Jordan Harbinger: [00:47:55] Internet control.
Cal Newport: [00:47:56] Yeah. Right. The Amish have websites or they'll often have someone else that runs it for them. So what's really going on? Actually what the Amish do, is just an extreme type of intentionality based minimalism. So they have one value that's very important, which is the strength of their community. And they have this very clear rule, which is when it comes to new technologies, all that matters, does it strengthen our community or weakened it? That's what matters. I don't care how high tech it is or not. And so typically if a new technology comes along that might be relevant, they say, let's test it and there'll be some usually an Amish alpha geek in the community that says, “Great, I'm going to get the iPhone.” I'll put the phone in my house, whatever it is. I'll try the new technology. I'll get a car, and they observe like, “Hey, is this strengthening the community or is it weakening it?” And if it's weakening the community, they say we don't want to use that.
“Jordan Harbinger: [00:48:41] That must be a tough position to be in because I can imagine going, “Oh, I'm going to get a smartphone and see how it goes.” And you're just like, “Damn, this is awesome.” This is so not good for me. I have to tell the elders not to do this and they're going to make me get rid of this.
Cal Newport: [00:48:55] You know, you're going to lose it. You know you're going to lose it. But that's why you have roller blades and disposable diapers because hey, disposable diapers are just useful. It's not going to bring the community apart. But cars, cars were terrible because then people would leave and go places as opposed to visiting with each other. So it was terrible from a community point of view, telephones in the house for bad because people want to go see each other. But most Amish communities have telephones for the community. They put them in like a communal place. So you could still, because it's useful. They have tractors often because it's really a pain with the horses. Some still be used to horses, but they'll put non-pneumatic tires on the tractor so that you can't use it as a substitute car and drive into town. So you can drive it in a field, but you can't drive it on the road.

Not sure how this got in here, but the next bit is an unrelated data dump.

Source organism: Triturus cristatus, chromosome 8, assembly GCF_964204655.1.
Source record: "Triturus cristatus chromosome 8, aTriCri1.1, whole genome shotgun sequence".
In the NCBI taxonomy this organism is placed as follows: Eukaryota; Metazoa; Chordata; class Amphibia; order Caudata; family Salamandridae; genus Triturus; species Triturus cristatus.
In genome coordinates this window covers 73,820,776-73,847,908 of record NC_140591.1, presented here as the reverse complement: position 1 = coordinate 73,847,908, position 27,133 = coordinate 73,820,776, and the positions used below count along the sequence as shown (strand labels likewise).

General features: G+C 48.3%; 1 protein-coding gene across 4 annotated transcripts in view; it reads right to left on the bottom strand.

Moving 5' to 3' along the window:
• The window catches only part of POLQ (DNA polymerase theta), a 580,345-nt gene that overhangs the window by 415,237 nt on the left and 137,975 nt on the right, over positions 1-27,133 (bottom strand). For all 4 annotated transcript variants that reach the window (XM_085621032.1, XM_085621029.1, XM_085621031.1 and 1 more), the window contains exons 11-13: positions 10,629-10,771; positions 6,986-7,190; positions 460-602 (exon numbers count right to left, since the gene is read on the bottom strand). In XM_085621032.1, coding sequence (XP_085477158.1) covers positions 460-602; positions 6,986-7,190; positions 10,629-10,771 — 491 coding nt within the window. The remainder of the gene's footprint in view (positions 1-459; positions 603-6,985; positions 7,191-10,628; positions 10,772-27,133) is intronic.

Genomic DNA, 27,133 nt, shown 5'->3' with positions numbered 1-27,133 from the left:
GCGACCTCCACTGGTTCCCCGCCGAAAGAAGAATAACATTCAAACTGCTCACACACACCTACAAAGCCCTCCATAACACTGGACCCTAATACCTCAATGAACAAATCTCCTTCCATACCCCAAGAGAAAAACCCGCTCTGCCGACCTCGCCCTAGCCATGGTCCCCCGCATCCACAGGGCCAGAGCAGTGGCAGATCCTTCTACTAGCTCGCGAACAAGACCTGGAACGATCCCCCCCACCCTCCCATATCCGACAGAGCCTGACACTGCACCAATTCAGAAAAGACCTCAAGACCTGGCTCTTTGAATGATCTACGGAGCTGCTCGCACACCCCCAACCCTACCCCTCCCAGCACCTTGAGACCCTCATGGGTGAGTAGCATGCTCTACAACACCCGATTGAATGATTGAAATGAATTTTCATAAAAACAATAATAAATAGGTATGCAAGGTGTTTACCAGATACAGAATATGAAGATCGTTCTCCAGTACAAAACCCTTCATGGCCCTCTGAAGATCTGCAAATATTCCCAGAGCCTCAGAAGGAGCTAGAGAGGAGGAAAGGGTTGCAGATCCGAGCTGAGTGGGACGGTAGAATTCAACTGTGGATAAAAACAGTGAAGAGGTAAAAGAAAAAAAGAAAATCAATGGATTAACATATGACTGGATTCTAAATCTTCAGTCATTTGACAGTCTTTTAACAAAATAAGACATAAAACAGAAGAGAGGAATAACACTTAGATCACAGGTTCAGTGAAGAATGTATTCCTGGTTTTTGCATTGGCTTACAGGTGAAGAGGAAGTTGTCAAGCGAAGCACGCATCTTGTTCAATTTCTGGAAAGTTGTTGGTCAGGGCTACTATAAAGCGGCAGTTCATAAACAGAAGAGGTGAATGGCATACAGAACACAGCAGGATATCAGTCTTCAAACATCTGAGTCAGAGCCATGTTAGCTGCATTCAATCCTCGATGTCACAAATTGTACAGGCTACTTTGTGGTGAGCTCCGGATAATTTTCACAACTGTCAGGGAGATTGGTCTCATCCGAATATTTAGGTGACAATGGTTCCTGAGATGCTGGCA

Jordan Harbinger: [00:49:33] That's funny.
Cal Newport: [00:49:34] Obviously they go to huge extremes, but what's interesting to me is that it's astonishing that the old order Amish still exist in the middle of the middle Antic US, right?
Jordan Harbinger: [00:49:47] Right.
Cal Newport: [00:49:47] I mean, they're completely surrounded by Walmart’s and they all spend the year during spring actually been out there. And it's not like they don't know about all the conveniences of modern technology.
Jordan Harbinger: [00:49:56] It’s not North Korea where they're like, yeah, the worst of the world's pretty much the same as us so let’s cut the deal.